Great Article: Tipping Point for “Content”–Dynamic Interaction, Not Static Stuff

November 19, 2008

Trent Batson has a good article on Campus Technology today, “Tipping Point for “Content” — Dynamic Interaction, Not Static Stuff.” There are some nice quotes from Michael Korcuska, the Sakai Foundation Executive Director, on the changing role of the “publisher” (It might be OER rather than a traditional publishing house) providing more interactive experiences, and that being the value of the future. It parallels a recent discussion held by the Content Group at the Open EdTech Summit in Barcelona. One of our 10 assertions (there will be a white paper representing the Summit outcomes sometime in the future) was that Content is not static and that, in fact, it is multi-directional. What we meant by this is that it is no longer solely owned by Publishers or the instructor.  That it is the learner,  and the learners interactions with the content and their ability to make connections and enhance and inform that content is the next wave. Web 2.0 has helped begin that process, but it may be Web 3.0 that really begins to define the ways in which those interactions and contexts are managed and manipulated and built upon by learners to follow. It may  dramatically change our perception of the role of “repositories” before it is even fully birthed…  It is also this change that may be one of the final gentle (?) pushes of the Sage on the Stage to the Guide on the Side.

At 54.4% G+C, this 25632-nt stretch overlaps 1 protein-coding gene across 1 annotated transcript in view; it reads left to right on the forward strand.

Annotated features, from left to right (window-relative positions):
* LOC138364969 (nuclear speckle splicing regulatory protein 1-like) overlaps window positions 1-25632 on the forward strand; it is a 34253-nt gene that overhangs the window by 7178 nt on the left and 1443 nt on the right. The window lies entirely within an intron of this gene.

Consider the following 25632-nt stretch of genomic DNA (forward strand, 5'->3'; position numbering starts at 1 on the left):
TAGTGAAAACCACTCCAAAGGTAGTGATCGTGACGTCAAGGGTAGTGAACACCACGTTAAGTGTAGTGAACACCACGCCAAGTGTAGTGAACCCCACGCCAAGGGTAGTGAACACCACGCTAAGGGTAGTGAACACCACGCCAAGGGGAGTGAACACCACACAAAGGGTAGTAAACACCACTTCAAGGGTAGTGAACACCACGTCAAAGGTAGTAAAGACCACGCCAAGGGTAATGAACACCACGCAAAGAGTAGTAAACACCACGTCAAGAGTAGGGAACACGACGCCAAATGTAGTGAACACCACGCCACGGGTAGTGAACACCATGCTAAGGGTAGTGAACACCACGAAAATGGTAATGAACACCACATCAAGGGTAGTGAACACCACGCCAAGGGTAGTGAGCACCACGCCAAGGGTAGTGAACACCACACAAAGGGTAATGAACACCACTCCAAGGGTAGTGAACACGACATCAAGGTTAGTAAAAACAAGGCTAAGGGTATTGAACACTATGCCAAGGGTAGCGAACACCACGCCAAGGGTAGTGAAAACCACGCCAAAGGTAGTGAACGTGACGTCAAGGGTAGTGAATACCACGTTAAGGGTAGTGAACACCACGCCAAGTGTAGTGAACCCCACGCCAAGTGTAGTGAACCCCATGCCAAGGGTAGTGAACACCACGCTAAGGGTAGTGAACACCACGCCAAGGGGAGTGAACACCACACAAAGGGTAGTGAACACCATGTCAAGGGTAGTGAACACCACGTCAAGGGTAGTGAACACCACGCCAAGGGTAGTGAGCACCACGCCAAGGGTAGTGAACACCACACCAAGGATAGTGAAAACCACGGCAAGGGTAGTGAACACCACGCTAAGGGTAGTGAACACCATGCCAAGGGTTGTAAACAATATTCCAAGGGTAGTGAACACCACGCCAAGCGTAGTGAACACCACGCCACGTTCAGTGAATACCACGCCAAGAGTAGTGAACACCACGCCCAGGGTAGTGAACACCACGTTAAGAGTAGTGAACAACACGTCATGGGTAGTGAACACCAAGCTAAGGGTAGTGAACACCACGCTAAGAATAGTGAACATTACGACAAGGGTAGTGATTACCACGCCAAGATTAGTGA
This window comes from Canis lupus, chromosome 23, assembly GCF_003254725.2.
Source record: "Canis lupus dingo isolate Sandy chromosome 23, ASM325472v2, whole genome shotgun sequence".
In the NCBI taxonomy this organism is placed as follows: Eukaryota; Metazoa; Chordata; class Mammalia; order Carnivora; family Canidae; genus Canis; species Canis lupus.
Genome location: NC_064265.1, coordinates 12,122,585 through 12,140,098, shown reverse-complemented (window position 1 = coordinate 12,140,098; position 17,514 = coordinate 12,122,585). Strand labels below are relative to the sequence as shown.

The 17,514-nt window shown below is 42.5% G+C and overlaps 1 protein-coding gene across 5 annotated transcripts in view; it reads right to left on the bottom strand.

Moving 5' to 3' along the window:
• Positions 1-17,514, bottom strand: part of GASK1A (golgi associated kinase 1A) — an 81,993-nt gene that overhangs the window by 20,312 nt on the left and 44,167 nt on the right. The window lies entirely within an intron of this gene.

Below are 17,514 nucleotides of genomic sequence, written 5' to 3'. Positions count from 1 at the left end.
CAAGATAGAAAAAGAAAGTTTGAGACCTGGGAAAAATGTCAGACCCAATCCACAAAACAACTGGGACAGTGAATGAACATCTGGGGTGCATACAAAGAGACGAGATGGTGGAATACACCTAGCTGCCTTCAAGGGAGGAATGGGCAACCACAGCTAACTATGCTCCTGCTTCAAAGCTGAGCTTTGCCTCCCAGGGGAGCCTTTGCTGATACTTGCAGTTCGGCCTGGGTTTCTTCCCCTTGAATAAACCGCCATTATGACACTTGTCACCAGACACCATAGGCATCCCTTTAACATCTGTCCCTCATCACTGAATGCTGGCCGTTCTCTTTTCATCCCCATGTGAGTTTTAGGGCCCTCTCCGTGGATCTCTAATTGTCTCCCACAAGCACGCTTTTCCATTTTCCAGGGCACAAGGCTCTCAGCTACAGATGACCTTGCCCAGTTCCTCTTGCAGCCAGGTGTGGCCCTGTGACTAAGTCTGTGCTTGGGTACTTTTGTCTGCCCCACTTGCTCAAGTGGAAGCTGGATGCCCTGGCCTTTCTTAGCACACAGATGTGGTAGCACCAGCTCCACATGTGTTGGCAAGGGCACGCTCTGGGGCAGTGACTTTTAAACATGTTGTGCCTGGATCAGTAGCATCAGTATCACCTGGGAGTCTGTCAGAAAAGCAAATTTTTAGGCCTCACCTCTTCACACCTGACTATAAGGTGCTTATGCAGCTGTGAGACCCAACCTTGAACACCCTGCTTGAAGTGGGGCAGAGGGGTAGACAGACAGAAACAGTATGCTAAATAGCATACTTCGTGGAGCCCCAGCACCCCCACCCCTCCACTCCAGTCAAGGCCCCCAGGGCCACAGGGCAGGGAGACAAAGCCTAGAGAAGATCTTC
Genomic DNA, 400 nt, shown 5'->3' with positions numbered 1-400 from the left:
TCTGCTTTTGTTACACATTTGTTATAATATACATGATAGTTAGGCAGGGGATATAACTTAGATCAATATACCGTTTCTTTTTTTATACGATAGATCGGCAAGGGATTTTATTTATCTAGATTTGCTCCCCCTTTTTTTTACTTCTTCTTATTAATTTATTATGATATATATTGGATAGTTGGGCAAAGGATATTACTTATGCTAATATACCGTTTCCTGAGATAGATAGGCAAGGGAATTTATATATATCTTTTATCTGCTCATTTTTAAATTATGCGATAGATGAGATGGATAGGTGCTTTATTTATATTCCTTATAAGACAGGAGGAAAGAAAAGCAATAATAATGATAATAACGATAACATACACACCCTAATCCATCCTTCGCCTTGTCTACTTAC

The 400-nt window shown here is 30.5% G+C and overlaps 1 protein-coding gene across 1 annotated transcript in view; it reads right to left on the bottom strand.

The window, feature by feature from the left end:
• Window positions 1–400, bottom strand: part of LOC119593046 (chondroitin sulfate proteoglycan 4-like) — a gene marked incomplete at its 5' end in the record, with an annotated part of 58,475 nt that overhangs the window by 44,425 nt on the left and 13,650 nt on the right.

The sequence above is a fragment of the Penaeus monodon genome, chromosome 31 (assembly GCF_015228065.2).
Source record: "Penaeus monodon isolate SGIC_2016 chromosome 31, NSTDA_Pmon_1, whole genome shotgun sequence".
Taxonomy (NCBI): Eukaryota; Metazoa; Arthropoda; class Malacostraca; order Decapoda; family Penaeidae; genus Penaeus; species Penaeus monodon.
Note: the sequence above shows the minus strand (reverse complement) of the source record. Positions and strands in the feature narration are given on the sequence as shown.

So what is the role of education in this new world? It is to help foster informed inquiry. It’s all in the question!


2 Responses to “Great Article: Tipping Point for “Content”–Dynamic Interaction, Not Static Stuff”

  1. Brian Says:

    Interesting to read this post right now… I was just chatting at the UOC with Josep, who has just finished up some time with your Opencast project team.

    Which took me back to the discussions our content group had at the Open EdTech Event. I tried to write a short post articulating some of the points we got to around the changing nature of content, and how it should influence how I might approach an open education project. The post was widely misunderstood as as assertion that “content wasn’t important” and a number of related posts by others that have attempted to delineate these tensions have resulted in similar misunderstandings.

    It seems a difficult area to discuss, so this article is timely and welcome.

    As an aside, Opencast looks fantastic and I hope I can follow up on it regarding some of our own efforts at UBC.

    • marahancock Says:

      Thanks for the comment, Brian. For those interested in looking at the dialog around Brian’s post, you can find it here: I read through the threads and went back to Scott’s Leslie’s (”epic post.” One of the things that really stuck with me from our content conversation at UOC was that idea that it was the interconnections between and analysis of content that matter most. Content is important, but the idea that we have to “publish” content in the traditional sense is dead. Really, we need to continue to encourage the development and sharing of content, but the role of the institution and instructor changes from teaching knowledge, to teaching inquiry. This sentiment is not an all or nothing, of course. Building knowledge is important, but the instructor gathers and creates and shares knowledge, as does the student.

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